Teen Picks

Books, movies, and more.

We Were Liars by E. Lockhart July 24, 2014

We Were Liars
Lockhart, E.
Delacorte Press. 2014. ISBN: 9780385741262

Summary

The Sinclairs are a perfect all-American family – tall, tan, athletic old-blood Democrats with a private summer island. The three grown daughters of Harris and Tipper Sinclair vacation here with their children every summer, each in their house built by Harris. Cadence, Johnny, and Mirren are the eldest grandchildren, and together with Johnny’s step-brother, Gat, form the Liars, who are inseparable in the summers they spend together. But tragedy strikes the summer of their fifteenth year, when Cady is found unconscious and cold on the beach, and suffers from amnesia and migraines. Now, the Sinclairs seem far from perfect. The daughters drink, the family patriarch is suffering from dementia, and Cadence’s life is ruled by doctors and medications. The seventeenth summer on Beechwood is different from the summers before the fifteenth year, but it is also the summer where the truth about that fateful summer will be revealed.

Critical Evaluation

We Were Liars  is the newest book by the celebrated young adult writer E. Lockhart. Lockhart’s writing style is somewhat different from other young adult books. In The Disreputable History of Frankie Landau-Banks, a book also focused on a well-to-do family, precocious Frankie’s voice is conveyed well through the cerebral writing style. However, Cady is not Frankie, and the narration seems somewhat removed and difficult to relate to. Given Cady’s history, this may be intentional, since Cady does feel somewhat distant from her family and the island since the accident, but readers who are new to Lockhart’s writing might have a difficult time relating to the writing style.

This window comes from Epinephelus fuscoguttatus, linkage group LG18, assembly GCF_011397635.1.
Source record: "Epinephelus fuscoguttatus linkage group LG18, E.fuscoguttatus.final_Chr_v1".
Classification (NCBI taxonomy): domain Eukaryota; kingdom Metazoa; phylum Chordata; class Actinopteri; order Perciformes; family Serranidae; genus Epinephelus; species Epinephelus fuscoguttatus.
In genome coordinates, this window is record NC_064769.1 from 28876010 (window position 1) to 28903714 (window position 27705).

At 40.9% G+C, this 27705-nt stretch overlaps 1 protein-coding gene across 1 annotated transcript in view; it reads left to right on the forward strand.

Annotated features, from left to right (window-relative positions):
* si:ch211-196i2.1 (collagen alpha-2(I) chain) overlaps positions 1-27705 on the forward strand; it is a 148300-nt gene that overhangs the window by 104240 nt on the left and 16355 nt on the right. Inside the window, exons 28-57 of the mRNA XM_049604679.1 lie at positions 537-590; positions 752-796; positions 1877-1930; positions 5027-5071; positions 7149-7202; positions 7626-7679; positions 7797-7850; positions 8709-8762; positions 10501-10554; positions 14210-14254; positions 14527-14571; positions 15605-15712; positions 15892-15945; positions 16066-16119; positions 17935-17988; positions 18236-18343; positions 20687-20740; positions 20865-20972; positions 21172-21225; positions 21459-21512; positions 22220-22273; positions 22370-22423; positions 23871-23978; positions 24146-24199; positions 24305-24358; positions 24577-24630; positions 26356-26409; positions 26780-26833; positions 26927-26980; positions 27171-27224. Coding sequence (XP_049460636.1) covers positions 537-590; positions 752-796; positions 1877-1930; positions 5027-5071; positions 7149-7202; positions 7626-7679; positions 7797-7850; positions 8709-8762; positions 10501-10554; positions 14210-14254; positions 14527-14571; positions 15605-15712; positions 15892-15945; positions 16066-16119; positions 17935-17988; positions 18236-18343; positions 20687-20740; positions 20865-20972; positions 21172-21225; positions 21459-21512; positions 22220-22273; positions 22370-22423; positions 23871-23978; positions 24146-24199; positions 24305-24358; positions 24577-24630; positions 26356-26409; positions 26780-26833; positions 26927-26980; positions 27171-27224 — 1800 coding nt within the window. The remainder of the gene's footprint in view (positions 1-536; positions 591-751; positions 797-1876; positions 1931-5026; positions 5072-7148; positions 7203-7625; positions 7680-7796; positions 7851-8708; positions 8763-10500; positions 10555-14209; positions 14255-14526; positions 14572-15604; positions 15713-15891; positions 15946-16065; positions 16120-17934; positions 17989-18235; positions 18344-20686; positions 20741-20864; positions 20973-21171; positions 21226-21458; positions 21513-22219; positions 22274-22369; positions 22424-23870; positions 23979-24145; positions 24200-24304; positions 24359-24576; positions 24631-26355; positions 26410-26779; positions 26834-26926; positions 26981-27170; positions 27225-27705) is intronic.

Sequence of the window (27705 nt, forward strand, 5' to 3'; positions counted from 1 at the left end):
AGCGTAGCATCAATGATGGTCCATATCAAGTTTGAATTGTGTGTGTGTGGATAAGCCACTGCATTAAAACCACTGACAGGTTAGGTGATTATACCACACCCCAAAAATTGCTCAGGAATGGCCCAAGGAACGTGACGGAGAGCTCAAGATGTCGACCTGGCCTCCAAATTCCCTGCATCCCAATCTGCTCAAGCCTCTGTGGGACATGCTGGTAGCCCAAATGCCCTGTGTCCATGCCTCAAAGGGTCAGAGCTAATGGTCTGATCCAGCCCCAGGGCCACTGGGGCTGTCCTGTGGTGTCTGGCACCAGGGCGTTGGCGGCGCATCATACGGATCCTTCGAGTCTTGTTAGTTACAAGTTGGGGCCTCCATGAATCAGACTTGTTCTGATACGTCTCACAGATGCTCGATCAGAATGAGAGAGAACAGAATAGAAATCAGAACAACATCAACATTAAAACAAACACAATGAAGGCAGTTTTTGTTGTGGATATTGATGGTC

Essentially, the novel is a mystery with an unexpected ending, which is what makes the book a worthwhile read. However, this is not a gripping, page-turning mystery. The pacing of the book is kind of slow, which might make the readers wonder why they might want to care about the unrelatable, hazy heroine and her similarly one-dimensional cousins. Although the novel falls short of achieving a gripping suspense, the ending, like in Code Name Verity, makes the book definitely worth reading, and wanting to go back and rereading again to look for clues. Those who decide to stick with the book will definitely be rewarded.

Reader’s Annotation

Cadence, Johnny, Mirren, and Gat call themselves the Liars, and spend every summer inseparable on their grandfather’s private island, until tragedy tears them apart.

About the Author

I am the author of We Were Liars,  Fly on the Wall, Dramarama, The Disreputable History of Frankie Landau-Banks and the Ruby Oliver quartet: The Boyfriend List, The Boy Book,  The Treasure Map of Boys, andReal Live BoyfriendsHow to Be Badwas co-written with Lauren Myracle and Sarah Mlynowski. – from the author’s website

Genre

Realistic Fiction. Mystery.

Curriculum Ties N/A

Booktalking Ideas

  1. Introduce the Liars.
  2. Talk about Cadence’s accident and memory loss.

Interest/Reading Level

Grade7+/ATOS 4.4

Challenge Issues: sexuality

Challenge Defense Ideas:

  1. Have a copy of the  American Library Association Library Bill of Rightsto show/give to patron.
  2. In addition to, or in place of the above, explain library policy of inclusion of information that might be controversial. For example, Pasadena Public Library, Philosophy of Selection. Have a printed copy ready, with appropriate sections highlighted.
  3. Explain the parental rights and responsibilities with their children’s library use. Explain the different card designations and the parents’ right to monitor or restrict borrowing of materials.
  4. Depending on the library’s policy, either have  paperwork to fill out for formal challenges, or the contact information of those who handle challenges.